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Comeback queen.The revived career of Vashti Bunyan is one of the happier stories in recent musical folklore. A new generation of freak-folk fans were turned onto her by the 2000 re-release of lost 1970 classic, Just Another Diamond Day, and the collaborations with Piano Magic, Devendra Banhart and Animal Collective that followed. This process of rediscovery culminated in 2005’s Lookaftering, Bunyan’s first album in 35 years.
But there was a chapter of this creative life prior to …Diamond Day. Bunyan first recorded her own songs in 1964, and a year later met the Rolling Stones impresario Andrew Loog Oldham. “People have said he took this little folk singer and tried to make her into a pop singer,” recalls Bunyan. “But that wasn’t what happened. I wanted to be a pop singer, and Andrew gave me the chance. It didn’t work, but he gave me the chance.”
Under Loog Oldham’s aegis, that chance, a Jagger/Richards composition called Some Things Just Stick In Your Mind, became a huge production number “with four trombones, three flugelhorns, the most unbelievable amount of percussion”. It’s a swooning piece of mid-60s pop optimism that went nowhere fast in 1965 – “I was promoted against my will as a follower of Marianne Faithfull,” Bunyan recalls – only now seeing daylight as the title track of a collection of rarities and unreleased acoustic demos from that period.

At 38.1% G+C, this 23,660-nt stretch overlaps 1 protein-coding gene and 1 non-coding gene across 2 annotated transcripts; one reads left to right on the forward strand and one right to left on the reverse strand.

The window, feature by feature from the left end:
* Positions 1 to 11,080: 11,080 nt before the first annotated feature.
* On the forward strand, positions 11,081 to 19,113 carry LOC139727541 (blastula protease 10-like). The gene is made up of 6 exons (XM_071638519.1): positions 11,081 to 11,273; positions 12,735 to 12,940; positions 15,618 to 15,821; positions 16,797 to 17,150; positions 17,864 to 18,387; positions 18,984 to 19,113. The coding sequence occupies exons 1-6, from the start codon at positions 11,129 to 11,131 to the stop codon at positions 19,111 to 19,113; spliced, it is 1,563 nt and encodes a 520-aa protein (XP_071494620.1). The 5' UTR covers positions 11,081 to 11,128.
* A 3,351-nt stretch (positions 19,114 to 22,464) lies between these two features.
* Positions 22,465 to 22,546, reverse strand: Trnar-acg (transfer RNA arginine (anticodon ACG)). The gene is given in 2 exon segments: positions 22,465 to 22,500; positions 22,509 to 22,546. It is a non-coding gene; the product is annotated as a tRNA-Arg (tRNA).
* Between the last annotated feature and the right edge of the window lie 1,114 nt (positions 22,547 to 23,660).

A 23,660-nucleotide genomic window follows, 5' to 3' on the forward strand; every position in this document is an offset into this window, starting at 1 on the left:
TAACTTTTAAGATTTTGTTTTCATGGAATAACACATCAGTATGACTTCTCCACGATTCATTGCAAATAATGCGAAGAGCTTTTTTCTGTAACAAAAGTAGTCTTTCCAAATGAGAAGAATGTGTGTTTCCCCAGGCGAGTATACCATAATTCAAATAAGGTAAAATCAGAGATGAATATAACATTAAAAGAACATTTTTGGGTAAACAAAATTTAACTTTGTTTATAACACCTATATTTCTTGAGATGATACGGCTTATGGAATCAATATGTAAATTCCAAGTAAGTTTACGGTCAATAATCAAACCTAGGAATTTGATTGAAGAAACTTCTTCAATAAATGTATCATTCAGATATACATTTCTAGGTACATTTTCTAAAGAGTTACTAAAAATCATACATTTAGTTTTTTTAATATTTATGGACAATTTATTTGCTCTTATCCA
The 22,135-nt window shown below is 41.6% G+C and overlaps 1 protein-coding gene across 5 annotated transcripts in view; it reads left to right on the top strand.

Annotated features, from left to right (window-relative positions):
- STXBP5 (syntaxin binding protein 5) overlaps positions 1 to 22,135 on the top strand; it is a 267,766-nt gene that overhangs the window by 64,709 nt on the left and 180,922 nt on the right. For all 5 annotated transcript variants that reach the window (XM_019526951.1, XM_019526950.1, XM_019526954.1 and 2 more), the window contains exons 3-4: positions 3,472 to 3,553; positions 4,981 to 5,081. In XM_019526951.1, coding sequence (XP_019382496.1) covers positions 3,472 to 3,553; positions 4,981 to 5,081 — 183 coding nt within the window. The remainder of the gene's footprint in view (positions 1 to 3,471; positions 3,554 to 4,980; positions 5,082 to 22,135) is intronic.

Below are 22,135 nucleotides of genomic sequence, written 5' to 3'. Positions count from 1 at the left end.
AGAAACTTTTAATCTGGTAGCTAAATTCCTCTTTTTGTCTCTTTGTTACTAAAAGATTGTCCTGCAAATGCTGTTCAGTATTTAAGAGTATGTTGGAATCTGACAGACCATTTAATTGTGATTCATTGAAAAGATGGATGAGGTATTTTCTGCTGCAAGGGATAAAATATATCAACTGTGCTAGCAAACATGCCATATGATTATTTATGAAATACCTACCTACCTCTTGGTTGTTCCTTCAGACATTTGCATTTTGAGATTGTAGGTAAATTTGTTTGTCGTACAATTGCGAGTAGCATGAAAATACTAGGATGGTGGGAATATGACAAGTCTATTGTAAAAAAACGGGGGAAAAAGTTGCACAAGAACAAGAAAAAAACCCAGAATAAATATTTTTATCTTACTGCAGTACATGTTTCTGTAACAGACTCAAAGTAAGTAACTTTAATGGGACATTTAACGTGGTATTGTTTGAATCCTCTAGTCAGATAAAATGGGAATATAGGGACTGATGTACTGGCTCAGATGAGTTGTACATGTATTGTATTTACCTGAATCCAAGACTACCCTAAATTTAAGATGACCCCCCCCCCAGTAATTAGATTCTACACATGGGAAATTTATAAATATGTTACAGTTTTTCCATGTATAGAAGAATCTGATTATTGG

“It was really strange to hear [the demos] because I made them when I was so young,” says Bunyan. She lost track of the tapes from that session, but years later her brother discovered them mouldering in his attic. Having sourced a reel-to-reel tape player last April, Bunyan found herself listening to a crackling fragment of her past. “It was a strange feeling,” she admits, “like finding teenage poetry. I mean, I was 18 or 19. That’s my excuse,” she laughs. If only everyone’s juvenilia were like this the world would be spared a multitude of blushes.
From the sinuous unwinding of I Want To Be Alone to the playfulness of 17 Pink Sugar Elephants – cracked cousins to Syd Barrett’s effervescing variety – this collection is further evidence of a remarkable talent. Bunyan has said that listening to songs by one of her favourite bands, The Blue Nile, makes playing anything else afterwards difficult, the irony being that hers have precisely the same effect. All the better, then, that here are another 25 opportunities to postpone the thorny choice of what to put on next.
Vashti Bunyan - Some Things Just Stick In Your Mind, out 15 October 07 on FatCat
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